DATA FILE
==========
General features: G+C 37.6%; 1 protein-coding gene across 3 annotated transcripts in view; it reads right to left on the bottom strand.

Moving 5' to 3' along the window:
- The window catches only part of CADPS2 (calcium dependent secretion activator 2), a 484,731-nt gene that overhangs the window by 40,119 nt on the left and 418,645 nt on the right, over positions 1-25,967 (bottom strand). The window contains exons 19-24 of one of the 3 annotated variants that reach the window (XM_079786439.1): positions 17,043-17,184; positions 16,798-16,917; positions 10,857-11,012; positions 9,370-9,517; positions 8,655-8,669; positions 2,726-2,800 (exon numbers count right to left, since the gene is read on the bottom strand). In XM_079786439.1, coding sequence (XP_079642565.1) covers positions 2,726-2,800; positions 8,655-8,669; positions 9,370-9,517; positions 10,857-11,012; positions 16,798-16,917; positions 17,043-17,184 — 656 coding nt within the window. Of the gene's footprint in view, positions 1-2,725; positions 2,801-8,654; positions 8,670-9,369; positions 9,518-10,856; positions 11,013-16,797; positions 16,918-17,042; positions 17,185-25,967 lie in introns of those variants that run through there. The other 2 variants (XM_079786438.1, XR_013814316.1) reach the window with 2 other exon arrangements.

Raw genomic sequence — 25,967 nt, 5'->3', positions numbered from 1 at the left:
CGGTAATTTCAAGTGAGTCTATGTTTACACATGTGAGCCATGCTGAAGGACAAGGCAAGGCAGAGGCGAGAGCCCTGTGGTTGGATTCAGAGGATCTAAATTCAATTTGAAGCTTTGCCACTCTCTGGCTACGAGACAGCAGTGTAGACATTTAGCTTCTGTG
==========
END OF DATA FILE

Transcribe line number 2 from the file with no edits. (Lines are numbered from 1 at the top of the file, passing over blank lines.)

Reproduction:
Moving 5' to 3' along the window: